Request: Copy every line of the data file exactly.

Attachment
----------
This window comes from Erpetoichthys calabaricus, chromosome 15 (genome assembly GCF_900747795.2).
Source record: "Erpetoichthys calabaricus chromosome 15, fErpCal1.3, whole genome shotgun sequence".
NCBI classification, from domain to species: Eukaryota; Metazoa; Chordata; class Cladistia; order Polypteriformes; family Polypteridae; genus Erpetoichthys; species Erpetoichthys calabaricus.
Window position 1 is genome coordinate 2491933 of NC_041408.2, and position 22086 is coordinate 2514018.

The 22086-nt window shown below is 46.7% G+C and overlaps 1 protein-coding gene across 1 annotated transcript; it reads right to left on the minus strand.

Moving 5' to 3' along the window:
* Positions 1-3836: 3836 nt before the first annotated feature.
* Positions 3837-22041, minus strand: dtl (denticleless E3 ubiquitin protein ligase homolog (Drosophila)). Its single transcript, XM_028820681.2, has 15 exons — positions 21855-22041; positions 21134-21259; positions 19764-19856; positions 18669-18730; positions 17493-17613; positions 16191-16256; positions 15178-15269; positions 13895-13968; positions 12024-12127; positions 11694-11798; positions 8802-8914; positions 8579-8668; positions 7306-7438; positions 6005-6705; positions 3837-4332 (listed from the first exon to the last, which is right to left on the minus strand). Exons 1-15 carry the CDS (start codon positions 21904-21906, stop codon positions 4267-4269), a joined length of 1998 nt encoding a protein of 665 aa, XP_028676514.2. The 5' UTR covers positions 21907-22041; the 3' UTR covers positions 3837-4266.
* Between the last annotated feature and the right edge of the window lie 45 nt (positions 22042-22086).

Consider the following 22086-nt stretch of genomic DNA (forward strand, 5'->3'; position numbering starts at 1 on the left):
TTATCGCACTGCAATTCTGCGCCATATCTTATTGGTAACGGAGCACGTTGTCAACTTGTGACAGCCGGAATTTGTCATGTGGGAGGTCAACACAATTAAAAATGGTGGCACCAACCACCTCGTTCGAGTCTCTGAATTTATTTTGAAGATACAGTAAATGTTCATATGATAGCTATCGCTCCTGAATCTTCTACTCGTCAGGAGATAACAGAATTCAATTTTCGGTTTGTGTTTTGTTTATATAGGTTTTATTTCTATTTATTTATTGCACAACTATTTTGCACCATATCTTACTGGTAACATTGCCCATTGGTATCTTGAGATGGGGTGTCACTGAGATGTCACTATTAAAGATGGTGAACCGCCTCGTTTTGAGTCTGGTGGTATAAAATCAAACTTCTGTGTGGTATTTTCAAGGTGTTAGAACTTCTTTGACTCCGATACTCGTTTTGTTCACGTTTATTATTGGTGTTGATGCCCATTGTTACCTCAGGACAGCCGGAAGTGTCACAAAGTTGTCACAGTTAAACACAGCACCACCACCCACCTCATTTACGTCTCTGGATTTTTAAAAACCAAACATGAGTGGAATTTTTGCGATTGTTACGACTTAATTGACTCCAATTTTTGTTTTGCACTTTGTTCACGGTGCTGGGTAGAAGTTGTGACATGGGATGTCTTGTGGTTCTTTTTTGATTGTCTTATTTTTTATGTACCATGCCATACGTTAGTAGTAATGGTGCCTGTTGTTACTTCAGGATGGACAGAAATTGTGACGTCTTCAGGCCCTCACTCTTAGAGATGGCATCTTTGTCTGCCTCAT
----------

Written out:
This window comes from Erpetoichthys calabaricus, chromosome 15 (genome assembly GCF_900747795.2).
Source record: "Erpetoichthys calabaricus chromosome 15, fErpCal1.3, whole genome shotgun sequence".
NCBI classification, from domain to species: Eukaryota; Metazoa; Chordata; class Cladistia; order Polypteriformes; family Polypteridae; genus Erpetoichthys; species Erpetoichthys calabaricus.
Window position 1 is genome coordinate 2491933 of NC_041408.2, and position 22086 is coordinate 2514018.

The 22086-nt window shown below is 46.7% G+C and overlaps 1 protein-coding gene across 1 annotated transcript; it reads right to left on the minus strand.

Moving 5' to 3' along the window:
* Positions 1-3836: 3836 nt before the first annotated feature.
* Positions 3837-22041, minus strand: dtl (denticleless E3 ubiquitin protein ligase homolog (Drosophila)). Its single transcript, XM_028820681.2, has 15 exons — positions 21855-22041; positions 21134-21259; positions 19764-19856; positions 18669-18730; positions 17493-17613; positions 16191-16256; positions 15178-15269; positions 13895-13968; positions 12024-12127; positions 11694-11798; positions 8802-8914; positions 8579-8668; positions 7306-7438; positions 6005-6705; positions 3837-4332 (listed from the first exon to the last, which is right to left on the minus strand). Exons 1-15 carry the CDS (start codon positions 21904-21906, stop codon positions 4267-4269), a joined length of 1998 nt encoding a protein of 665 aa, XP_028676514.2. The 5' UTR covers positions 21907-22041; the 3' UTR covers positions 3837-4266.
* Between the last annotated feature and the right edge of the window lie 45 nt (positions 22042-22086).

Consider the following 22086-nt stretch of genomic DNA (forward strand, 5'->3'; position numbering starts at 1 on the left):
TTATCGCACTGCAATTCTGCGCCATATCTTATTGGTAACGGAGCACGTTGTCAACTTGTGACAGCCGGAATTTGTCATGTGGGAGGTCAACACAATTAAAAATGGTGGCACCAACCACCTCGTTCGAGTCTCTGAATTTATTTTGAAGATACAGTAAATGTTCATATGATAGCTATCGCTCCTGAATCTTCTACTCGTCAGGAGATAACAGAATTCAATTTTCGGTTTGTGTTTTGTTTATATAGGTTTTATTTCTATTTATTTATTGCACAACTATTTTGCACCATATCTTACTGGTAACATTGCCCATTGGTATCTTGAGATGGGGTGTCACTGAGATGTCACTATTAAAGATGGTGAACCGCCTCGTTTTGAGTCTGGTGGTATAAAATCAAACTTCTGTGTGGTATTTTCAAGGTGTTAGAACTTCTTTGACTCCGATACTCGTTTTGTTCACGTTTATTATTGGTGTTGATGCCCATTGTTACCTCAGGACAGCCGGAAGTGTCACAAAGTTGTCACAGTTAAACACAGCACCACCACCCACCTCATTTACGTCTCTGGATTTTTAAAAACCAAACATGAGTGGAATTTTTGCGATTGTTACGACTTAATTGACTCCAATTTTTGTTTTGCACTTTGTTCACGGTGCTGGGTAGAAGTTGTGACATGGGATGTCTTGTGGTTCTTTTTTGATTGTCTTATTTTTTATGTACCATGCCATACGTTAGTAGTAATGGTGCCTGTTGTTACTTCAGGATGGACAGAAATTGTGACGTCTTCAGGCCCTCACTCTTAGAGATGGCATCTTTGTCTGCCTCAT